Recent research projects:

RSSI-based sensor localization

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This research addresses mechanisms for mitigating the effect of shadowing that severely affects the error in location estimates using received signal strength indicators (RSSI). We explore practical mechanisms for utilizing redundancy of distance estimates obtained from a set of fixed beacon nodes to improve localization accuracy. Specifically, the following mechanisms are evaluated:

  • A correlation region based approach that applies a majority rule to determine the location estimate with maximum likelihood

  • An outlier based approach to minimize the effect of erroneous beacon signals

Delay minimization of intermittently connected networks

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This research involves ultra-low power energy harvesting sensor networks, where the rechargeable nodes often run out of power resulting in frequent and random link disconnections. We are developing models for intermittent link connectivity under various energy arrival and radio event characteristics, developing cooperative communication strategies to minimize link delay under energy constraints, and researching novel routing protocols that apply transmission diversity to minimize the end-to-end delay.

Rechargeable wireless sensor networks

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This research addresses strategies for achieving continuous and long-term operations of wireless sensor networks that are powered by energy harvested from renewable energy sources, such as solar. In such networks, the energy resources available at the sensor nodes varies significantly from node to node and also over time. The objective of this research is to design networking protocols that control the energy consumption at the nodes to adapt to such spatial and temporal variations of energy resources. Key components of this research include:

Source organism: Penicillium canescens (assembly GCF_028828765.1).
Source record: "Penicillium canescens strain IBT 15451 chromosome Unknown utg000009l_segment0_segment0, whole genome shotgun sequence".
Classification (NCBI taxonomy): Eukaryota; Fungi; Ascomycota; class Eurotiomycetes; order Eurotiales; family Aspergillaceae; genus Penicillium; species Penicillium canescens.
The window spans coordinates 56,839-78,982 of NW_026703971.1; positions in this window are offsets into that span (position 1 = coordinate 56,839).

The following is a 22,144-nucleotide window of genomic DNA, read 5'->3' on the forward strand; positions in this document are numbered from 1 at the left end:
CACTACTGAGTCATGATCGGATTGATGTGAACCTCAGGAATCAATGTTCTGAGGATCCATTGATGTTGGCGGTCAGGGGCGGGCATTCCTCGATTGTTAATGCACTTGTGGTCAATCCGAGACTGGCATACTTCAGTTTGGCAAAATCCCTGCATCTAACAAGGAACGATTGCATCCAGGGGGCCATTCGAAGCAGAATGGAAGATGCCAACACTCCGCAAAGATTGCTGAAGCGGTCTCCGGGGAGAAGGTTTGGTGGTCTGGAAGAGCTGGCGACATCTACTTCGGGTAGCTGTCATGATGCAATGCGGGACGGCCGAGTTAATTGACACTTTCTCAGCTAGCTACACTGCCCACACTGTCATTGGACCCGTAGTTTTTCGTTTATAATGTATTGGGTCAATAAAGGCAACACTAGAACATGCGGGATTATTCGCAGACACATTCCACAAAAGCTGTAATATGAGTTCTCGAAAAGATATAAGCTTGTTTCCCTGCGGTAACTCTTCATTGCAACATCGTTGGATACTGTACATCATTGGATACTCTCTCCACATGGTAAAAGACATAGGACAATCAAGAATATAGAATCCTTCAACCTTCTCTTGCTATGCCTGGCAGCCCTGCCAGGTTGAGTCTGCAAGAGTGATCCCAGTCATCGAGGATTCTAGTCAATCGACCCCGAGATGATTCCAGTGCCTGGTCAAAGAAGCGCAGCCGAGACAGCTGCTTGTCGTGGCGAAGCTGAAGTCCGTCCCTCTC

• Development of energy availability models for rechargeable networks: this involves energy source prediction and energy storage modeling.

  • Development of adaptive networking protocols that allow variable energy consumption: this includes joint power control and routing protocols, multi-channel routing protocols, adaptive duty-cycling, and event-based sampling schemes.

Quality aware routing protocols for wireless mesh networks

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This research involved development of quality aware routing protocols and multichannel MAC for wireless mesh networks. Our research involves the following topics

  • Design of effective quality based route quality metrics

  • Joint channel selection and routing schemes

  • Anycast routing protocols

Experimental research on sustainability of large scale wireless sensor networks

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This collaborative research project with the Electric Power Research Institute (EPRI) involved the design and deploy WSNs for a number of monitoring applications in power generation stations and substations. Some of the components of this research project include:

  • Development of energy-efficient applications for monitoring the health of high voltage equipment in power substations and power plants

  • Load and energy aware routing

  • Beacon assisted self-localization schemes

  • Adaptive networking and signal processing schemes that enable the nodes to adapt to unpredictable spatial and temporal variations of energy resources that are caused by fluctuations of harvestable environmental energy at the node locations.

Other research projects: